Australian dinosaur had UK double
A 5cm-wide (2in) fossil may have something big to say about how dinosaurs ranged across the Earth.
The 125-million-year-old neck vertebra belonged to a spinosaurid - an animal with a crocodile-like snout that it probably used to prey on fish.
The specimen is the first such dinosaur identified in Australia but one that is nearly identical to a UK creature.
This suggests northern and southern hemisphere dinos had a lot more in common than previously thought.
The traditional idea has been that these ancient animals could be placed into distinctive, geographically separated, groups. This small vertebra undermines that view, says Dr Paul Barrett from London's Natural History Museum.
"After looking at this specimen and having been forced to re-assess the distribution of spinosaurids, we took a look at other dinosaur groups from Australia, including the Tyrannosaur our team announced last year," he told BBC News.
"Taking all this evidence into account, we started to realise that a lot of dinosaur groups we'd thought of as either northern specialists or southern specialists actually had more cosmopolitan distributions."
It may be just one bone, but the team says it displays features that are unmistakably those of a spinosaurid.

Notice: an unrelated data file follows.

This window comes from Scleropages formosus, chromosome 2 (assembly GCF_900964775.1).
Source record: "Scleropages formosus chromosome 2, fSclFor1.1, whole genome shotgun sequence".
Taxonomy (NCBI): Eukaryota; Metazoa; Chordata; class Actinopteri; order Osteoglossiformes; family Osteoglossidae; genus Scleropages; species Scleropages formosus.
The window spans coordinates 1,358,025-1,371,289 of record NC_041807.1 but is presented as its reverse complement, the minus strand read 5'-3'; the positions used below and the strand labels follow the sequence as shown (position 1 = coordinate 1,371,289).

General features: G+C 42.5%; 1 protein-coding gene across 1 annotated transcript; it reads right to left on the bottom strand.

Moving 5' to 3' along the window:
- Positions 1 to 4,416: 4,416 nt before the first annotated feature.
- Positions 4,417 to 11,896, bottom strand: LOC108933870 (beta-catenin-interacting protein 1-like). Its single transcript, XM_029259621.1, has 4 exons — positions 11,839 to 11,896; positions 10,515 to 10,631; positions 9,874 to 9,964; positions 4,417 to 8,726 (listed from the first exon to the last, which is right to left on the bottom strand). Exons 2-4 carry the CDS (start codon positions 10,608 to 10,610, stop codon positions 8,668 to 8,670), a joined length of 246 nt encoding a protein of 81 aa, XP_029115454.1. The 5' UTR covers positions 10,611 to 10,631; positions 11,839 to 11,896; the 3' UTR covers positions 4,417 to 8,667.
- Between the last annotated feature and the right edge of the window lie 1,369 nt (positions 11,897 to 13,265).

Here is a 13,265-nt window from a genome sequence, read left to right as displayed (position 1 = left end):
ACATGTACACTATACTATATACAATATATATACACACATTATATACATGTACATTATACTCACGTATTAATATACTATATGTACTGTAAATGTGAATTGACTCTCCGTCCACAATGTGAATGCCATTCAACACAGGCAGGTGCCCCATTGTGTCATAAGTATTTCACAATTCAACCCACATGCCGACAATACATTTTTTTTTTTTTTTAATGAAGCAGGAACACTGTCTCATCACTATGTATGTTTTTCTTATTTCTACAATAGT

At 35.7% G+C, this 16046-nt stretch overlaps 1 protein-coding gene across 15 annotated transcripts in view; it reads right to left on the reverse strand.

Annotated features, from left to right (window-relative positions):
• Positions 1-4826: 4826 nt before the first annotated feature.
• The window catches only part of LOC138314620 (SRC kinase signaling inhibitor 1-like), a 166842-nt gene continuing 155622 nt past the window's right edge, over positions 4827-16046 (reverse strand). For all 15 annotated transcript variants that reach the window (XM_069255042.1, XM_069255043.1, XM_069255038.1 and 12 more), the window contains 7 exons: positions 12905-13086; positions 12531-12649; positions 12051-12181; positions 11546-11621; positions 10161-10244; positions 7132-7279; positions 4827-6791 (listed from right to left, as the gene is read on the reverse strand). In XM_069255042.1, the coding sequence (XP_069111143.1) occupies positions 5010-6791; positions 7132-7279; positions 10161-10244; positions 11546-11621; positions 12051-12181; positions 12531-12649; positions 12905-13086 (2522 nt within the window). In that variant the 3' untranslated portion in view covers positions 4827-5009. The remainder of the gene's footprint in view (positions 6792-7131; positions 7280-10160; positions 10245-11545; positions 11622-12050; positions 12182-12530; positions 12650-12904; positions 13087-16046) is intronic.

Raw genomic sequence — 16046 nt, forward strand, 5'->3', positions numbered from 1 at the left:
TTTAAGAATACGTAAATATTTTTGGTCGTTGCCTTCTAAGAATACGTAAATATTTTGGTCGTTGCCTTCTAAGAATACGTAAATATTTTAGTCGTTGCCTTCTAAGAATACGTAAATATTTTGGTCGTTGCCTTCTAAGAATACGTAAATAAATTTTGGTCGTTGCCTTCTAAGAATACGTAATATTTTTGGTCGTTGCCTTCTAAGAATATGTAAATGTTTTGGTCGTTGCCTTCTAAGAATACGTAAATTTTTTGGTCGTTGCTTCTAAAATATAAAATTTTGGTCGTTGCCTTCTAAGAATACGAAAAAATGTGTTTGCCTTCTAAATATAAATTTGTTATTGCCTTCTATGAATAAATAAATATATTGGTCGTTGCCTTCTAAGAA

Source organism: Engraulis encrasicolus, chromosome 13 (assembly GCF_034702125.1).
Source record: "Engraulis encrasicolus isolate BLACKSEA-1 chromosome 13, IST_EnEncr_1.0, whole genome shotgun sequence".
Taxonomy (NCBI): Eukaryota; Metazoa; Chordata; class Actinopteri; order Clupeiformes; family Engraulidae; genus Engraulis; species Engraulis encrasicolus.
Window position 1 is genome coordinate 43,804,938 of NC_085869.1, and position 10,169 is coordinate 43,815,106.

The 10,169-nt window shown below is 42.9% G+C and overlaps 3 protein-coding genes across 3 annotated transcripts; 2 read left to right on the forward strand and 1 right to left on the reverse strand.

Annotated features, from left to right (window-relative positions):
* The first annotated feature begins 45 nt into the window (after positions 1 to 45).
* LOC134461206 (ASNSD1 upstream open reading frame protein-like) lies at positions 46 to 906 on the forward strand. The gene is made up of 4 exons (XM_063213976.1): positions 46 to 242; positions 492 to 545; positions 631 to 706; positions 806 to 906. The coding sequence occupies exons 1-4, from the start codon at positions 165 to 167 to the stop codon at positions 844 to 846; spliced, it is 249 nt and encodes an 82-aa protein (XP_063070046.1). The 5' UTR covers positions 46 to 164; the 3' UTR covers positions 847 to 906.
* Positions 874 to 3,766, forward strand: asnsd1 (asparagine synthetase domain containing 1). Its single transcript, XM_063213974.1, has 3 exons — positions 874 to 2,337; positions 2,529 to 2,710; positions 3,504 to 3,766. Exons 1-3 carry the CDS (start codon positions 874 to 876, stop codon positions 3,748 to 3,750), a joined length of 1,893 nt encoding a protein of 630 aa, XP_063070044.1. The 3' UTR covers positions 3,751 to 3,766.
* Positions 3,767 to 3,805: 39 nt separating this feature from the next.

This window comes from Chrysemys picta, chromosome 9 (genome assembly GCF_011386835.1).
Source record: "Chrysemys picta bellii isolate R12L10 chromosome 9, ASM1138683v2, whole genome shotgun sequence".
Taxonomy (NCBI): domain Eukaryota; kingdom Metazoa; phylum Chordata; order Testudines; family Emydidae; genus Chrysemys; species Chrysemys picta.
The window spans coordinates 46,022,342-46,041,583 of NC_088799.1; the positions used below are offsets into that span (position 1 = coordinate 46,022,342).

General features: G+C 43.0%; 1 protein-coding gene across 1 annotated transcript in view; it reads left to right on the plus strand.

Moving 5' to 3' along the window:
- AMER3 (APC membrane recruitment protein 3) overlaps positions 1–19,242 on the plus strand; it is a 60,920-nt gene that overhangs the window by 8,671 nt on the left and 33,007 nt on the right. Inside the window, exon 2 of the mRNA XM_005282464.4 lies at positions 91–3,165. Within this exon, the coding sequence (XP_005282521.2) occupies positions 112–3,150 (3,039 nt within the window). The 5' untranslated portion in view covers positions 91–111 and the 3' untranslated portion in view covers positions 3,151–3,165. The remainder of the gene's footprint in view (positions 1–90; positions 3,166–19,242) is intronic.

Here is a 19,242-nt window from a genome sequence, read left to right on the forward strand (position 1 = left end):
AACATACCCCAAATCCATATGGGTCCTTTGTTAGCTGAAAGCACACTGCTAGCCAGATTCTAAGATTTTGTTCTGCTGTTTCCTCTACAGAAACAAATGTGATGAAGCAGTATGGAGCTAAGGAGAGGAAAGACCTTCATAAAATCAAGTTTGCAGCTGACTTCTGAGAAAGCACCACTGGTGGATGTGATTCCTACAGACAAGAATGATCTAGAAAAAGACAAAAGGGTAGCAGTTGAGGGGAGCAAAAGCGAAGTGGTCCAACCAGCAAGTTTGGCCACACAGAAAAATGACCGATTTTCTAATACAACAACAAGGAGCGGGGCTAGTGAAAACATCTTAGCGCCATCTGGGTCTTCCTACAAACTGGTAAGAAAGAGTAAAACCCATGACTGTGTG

The vertebra, which is almost certainly from a juvenile, was unearthed on the coast of Victoria state.
It is hugely reminiscent of the neck bones in the well-known British dinosaur Baryonyx walkeri.
The remains of this UK creature were found in southern England, which in Cretaceous times was a lot warmer and covered by lagoons.
It had the classic crocodile-like skull with conical teeth that were ideally suited for catching fishy prey in the expanses of shallow water.
The assumption is that the Australian version pursued a very similar lifestyle.
Its discovery location was probably a flood plain in a rift valley created as Australia and Antarctica were breaking apart.
The dinosaur's Baryonyx-style snout would have been ideal for pulling fish out of the waters on this plain.
"The evidence is very limited - we'd be the first to admit that, but we're very confident that this Australian specimen belongs to the spinosaurids," Dr Barrett told BBC News.
"And because all the other members of this group share the same skull features we're pretty sure this dinosaur behaved in much the same way."